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Flaring natural gas at a hyrdraulic fracturing site in Texas. Photo: Julie Dermansky/Corbis via Getty Images)

The Trump administration is preparing to take a two-pronged approach to rolling back regulations cutting methane emissions from oil and gas wells, Axios has learned.

Why it matters: Methane is a potent greenhouse gas that’s also the primary component of natural gas. It’s sometimes purposefully or inadvertently leaked in the production and transport of the fuel. The Environmental Protection Agency has been slow in its approach rolling back Obama-era rules addressing methane.

The details: The plans, as articulated by an administration official and corroborated by others tracking the issue closely, signal the EPA is inclined to pursue a more aggressive rollback instead of a replacement approach.

  1. The EPA is planning to soon issue a smaller, more technical rule-making that environmentalists say will weaken the Obama-era rule currently on the books, which affects new oil and gas wells only.
  2. The agency is set to later propose a broader draft rule that includes a range of regulatory options but likely contains a preference for wholly rolling back direct rules on methane and instead relying on a separate air-pollution rule issued in 2012. That rule inadvertently cuts methane emissions as it targets other air pollutants, according to Obama’s EPA at the time.

One level deeper: In addition to those indirect cuts from the 2012 rule, an administration official also said the oil and gas industry has increased its voluntary efforts in this space, indicating a direct regulation may not be necessary.

For the record: An EPA spokesman confirmed the broad parameters of the plan but declined to comment further on the agency's inclination to roll back the direct methane rule entirely. "We will engage in a two-step approach to methane: proposed tech fixes that provide regulatory certainty to covered entities; and a proposed policy package to determine what is the best path towards effectively and efficiently controlling methane," an EPA spokesman said in an email to Axios.

The other side: Environmentalists have two big concerns.

  1. Pointing to new data showing methane emissions are 60% higher than EPA estimates, they argue voluntary efforts are not enough to address the problem.
  2. Big oil and gas companies have invested more in natural gas, which burns 50% less carbon than coal, as a way to help address climate change. A wholesale regulatory rollbacks calls into question whether gas should be considered a cleaner fuel, according to Matt Watson, an associate vice president at the Environmental Defense Fund.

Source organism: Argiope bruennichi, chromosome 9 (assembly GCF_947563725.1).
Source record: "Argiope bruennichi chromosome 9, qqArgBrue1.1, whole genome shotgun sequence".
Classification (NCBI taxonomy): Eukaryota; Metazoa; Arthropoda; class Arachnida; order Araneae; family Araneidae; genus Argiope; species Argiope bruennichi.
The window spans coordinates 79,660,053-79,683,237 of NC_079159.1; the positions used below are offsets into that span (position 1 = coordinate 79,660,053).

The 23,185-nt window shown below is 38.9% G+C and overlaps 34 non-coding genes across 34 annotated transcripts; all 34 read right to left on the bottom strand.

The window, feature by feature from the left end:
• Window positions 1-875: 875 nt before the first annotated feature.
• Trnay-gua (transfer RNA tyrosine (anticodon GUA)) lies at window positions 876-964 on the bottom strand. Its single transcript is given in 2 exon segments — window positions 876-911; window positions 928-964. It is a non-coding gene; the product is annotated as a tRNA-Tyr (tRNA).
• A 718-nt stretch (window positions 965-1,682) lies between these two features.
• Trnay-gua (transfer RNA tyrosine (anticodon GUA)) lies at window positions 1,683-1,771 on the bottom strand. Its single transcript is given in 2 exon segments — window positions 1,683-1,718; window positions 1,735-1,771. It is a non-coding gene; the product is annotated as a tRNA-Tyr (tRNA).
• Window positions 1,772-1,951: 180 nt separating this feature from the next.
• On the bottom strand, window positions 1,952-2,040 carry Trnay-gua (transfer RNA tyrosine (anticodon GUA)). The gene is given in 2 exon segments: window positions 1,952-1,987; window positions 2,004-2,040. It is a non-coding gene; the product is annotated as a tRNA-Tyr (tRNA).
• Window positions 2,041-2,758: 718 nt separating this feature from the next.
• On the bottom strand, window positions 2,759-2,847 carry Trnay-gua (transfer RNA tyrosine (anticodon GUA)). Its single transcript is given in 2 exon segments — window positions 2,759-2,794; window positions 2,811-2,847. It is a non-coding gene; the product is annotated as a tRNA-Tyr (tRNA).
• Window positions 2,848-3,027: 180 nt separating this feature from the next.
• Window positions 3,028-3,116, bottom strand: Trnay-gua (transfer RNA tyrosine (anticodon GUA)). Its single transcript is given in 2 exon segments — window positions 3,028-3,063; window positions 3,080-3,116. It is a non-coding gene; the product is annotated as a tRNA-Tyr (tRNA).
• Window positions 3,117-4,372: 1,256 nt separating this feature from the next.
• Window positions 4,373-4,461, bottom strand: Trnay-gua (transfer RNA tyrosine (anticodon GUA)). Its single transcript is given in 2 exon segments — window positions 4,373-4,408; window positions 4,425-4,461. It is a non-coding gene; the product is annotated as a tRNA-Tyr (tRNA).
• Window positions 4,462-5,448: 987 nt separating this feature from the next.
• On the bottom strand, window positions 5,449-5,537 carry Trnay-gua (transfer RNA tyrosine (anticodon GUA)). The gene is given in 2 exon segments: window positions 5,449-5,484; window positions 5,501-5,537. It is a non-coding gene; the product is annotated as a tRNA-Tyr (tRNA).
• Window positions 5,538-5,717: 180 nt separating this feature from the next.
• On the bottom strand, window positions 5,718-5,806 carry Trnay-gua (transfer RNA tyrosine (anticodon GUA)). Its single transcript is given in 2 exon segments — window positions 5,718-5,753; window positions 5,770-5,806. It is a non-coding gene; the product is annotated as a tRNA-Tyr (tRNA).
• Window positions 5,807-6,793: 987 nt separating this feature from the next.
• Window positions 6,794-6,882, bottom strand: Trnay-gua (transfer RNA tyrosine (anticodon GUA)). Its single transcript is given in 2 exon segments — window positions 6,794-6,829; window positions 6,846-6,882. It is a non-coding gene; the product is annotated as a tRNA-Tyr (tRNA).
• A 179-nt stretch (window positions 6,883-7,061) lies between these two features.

“If they’re going to stand by and let methane rules get wiped from the books, that’s one heck of a risky bet.”
— Watson

The big picture: EPA’s moves in this space reflect a broader push across the administration to move aggressively rolling back, and not replacing, a range of environmental regulations. The EPA is also gearing up to soon propose freezing fuel-efficiency standards and revoking a waiver California has to issue tougher fuel standards. These moves are coming even as many in affected industries would prefer more scaled-back regulations, instead of none at all.

Be smart: These deregulatory moves are still in the drafting stages, and they all involve public-comment periods. Final products may be more moderate than the proposals.

Go deeper

What we know about the victims of the Indianapolis mass shooting

Officials load a body into a vehicle at the site of the mass shooting in Indianapolis. Photo:

Eight people who were killed along with several others who were injured in a Thursday evening shooting at a FedEx facility in Indianapolis have been identified by local law enforcement.

The big picture: The Sikh Coalition said at least four of the eight victims were members of the Indianapolis Sikh community.

Pompeo, wife misused State Dept. resources, federal watchdog finds

Former Secretary of State Mike Pompeo. Photo: Joe Raedle/Getty Images

The State Department's independent watchdog found that former Secretary of State Mike Pompeo violated federal ethics rules when he and his wife asked department employees to perform personal tasks on more than 100 occasions, including picking up their dog and making private dinner reservations.

Why it matters: The report comes as Pompeo pours money into a new political group amid speculation about a possible 2024 presidential run.